Imported from reliable trusted sources across Europe, including Turkey, Hungary, Poland and Austria to name a few and now also Chinese reed is available and is a very good material.
I individually select the bales of reed to ensure it is of the quality and size required for your roof and has the properties I need to be able to overcome any features on your project.
Locally grown in Devon and Somerset using old traditional varieties like N59, Maris Widgeon, Red Standard, Victor and Huntsmen. Hybrids like Triticale which is a cross between wheat and rye.
These are made from hazel and are either twisted into a peg to fix the main body of the roof on or hold the ridge down, or straight, which form the pattern work on the ridge.
These are a torque head screw with two stainless steel wires connected which are screwed into the timber work and then tightened around a horizontal fixing.
These are hammered into the rafters and again fixing around a horizontal bar on top of the reed.
The ridge is the very top part of the roof, which is probably the most important. Although normally highly decorated its job is to protect the last layer of thatch and fixings of the roof. When the ridge wears out the fixings below get damaged so it is important to re-ridge before it gets to this stage.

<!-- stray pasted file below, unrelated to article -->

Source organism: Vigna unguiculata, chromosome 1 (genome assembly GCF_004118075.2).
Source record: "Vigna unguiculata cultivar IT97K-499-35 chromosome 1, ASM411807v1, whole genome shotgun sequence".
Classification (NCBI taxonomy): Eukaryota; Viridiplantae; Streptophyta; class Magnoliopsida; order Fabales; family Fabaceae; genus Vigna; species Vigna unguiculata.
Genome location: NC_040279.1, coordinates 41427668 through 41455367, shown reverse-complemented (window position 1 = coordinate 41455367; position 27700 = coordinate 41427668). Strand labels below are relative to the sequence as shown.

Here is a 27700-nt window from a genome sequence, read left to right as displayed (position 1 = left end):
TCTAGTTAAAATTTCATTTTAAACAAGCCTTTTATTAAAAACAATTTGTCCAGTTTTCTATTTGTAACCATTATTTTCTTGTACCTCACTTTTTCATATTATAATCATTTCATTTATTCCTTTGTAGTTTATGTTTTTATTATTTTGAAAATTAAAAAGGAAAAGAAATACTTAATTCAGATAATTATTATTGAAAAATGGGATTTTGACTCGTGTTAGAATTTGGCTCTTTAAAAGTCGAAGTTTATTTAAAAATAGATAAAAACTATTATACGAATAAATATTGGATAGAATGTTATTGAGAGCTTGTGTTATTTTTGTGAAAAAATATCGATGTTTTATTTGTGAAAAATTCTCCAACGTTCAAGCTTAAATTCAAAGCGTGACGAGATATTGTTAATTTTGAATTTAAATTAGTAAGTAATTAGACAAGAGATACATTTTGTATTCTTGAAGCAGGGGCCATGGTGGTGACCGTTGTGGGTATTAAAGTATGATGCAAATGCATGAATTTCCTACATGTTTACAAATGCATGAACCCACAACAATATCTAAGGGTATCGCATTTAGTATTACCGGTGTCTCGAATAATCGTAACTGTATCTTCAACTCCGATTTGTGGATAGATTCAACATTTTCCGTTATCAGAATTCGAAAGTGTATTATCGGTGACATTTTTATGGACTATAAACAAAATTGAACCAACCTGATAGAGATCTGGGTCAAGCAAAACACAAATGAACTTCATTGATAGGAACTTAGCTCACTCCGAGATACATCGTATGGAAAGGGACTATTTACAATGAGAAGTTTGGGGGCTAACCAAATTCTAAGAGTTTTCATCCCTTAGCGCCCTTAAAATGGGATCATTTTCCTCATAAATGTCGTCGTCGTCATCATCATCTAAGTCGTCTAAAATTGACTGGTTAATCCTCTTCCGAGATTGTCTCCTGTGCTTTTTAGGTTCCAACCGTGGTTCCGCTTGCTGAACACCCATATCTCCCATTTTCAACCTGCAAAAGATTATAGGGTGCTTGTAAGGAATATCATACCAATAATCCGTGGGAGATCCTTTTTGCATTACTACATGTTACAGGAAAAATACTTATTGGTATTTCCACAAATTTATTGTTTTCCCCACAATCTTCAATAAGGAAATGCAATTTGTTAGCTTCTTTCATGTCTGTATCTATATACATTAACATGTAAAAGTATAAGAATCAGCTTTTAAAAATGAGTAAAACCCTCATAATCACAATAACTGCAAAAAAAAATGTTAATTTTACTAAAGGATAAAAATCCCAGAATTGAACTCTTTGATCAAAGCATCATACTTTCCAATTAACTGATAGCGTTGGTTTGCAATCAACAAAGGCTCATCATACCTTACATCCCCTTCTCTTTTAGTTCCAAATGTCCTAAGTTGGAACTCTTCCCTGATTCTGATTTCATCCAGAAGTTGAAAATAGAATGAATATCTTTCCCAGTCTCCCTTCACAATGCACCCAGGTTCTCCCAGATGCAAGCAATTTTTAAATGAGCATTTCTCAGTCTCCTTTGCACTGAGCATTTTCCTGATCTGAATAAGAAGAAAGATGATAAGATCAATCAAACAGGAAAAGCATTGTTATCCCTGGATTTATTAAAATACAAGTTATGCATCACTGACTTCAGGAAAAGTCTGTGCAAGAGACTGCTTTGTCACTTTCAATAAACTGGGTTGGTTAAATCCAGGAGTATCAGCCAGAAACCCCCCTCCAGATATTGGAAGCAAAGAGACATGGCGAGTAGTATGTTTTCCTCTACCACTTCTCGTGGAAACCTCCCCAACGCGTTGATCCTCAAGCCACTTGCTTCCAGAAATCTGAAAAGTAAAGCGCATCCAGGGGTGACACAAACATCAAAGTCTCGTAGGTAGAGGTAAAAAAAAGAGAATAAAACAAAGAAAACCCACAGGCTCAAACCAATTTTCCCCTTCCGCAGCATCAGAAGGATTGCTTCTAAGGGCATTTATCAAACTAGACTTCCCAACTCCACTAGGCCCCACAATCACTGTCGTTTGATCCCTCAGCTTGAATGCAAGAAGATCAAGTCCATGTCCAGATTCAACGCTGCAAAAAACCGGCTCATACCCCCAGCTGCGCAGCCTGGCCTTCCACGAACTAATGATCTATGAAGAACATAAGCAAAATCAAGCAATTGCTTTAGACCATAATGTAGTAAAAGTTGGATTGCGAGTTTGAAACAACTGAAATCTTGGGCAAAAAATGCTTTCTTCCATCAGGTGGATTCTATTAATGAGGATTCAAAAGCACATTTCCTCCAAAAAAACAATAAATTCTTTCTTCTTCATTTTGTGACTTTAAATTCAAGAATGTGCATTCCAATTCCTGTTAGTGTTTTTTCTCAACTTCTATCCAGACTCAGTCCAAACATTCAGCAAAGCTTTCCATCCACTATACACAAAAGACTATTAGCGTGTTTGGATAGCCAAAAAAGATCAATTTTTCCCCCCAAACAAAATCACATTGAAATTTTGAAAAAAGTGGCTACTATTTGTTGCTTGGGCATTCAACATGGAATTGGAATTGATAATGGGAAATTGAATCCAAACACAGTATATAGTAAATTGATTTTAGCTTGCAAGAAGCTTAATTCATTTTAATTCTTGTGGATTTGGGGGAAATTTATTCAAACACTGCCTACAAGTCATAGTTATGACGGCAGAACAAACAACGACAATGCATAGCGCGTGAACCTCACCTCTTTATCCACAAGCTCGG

Block ridge – This type of ridge stands proud of the roof with either a ‘V’, a scallop, both, a straight edge cut into the ridge or whichever pattern design you choose, topped with the elaborate stick work of crosses in between the horizontal ledges.
Wrap over ridge – Sits flush with the main roof and has two layers of reed wrapping directly over the top of the apex of the roof, thus capping it off. Finishing with horizontal ledges and cross sticks (This in my opinion is the best type of ridge).
Butt up ridge – This is two layers of reed butted tightly against each other at the top, sealing the ridge and topped with the same ledgers and cross sticks.
Rope ridge – this is generally an extra onto the wheat flush ridge, an elaborate twist of wheat along the apex looking like a twisted rope.
All ridges are wired as standard with a good width and gauge of wire to cover all stick work. Ridges tend to last 8-10 years with a block or wrap, tending to be better than a butt up.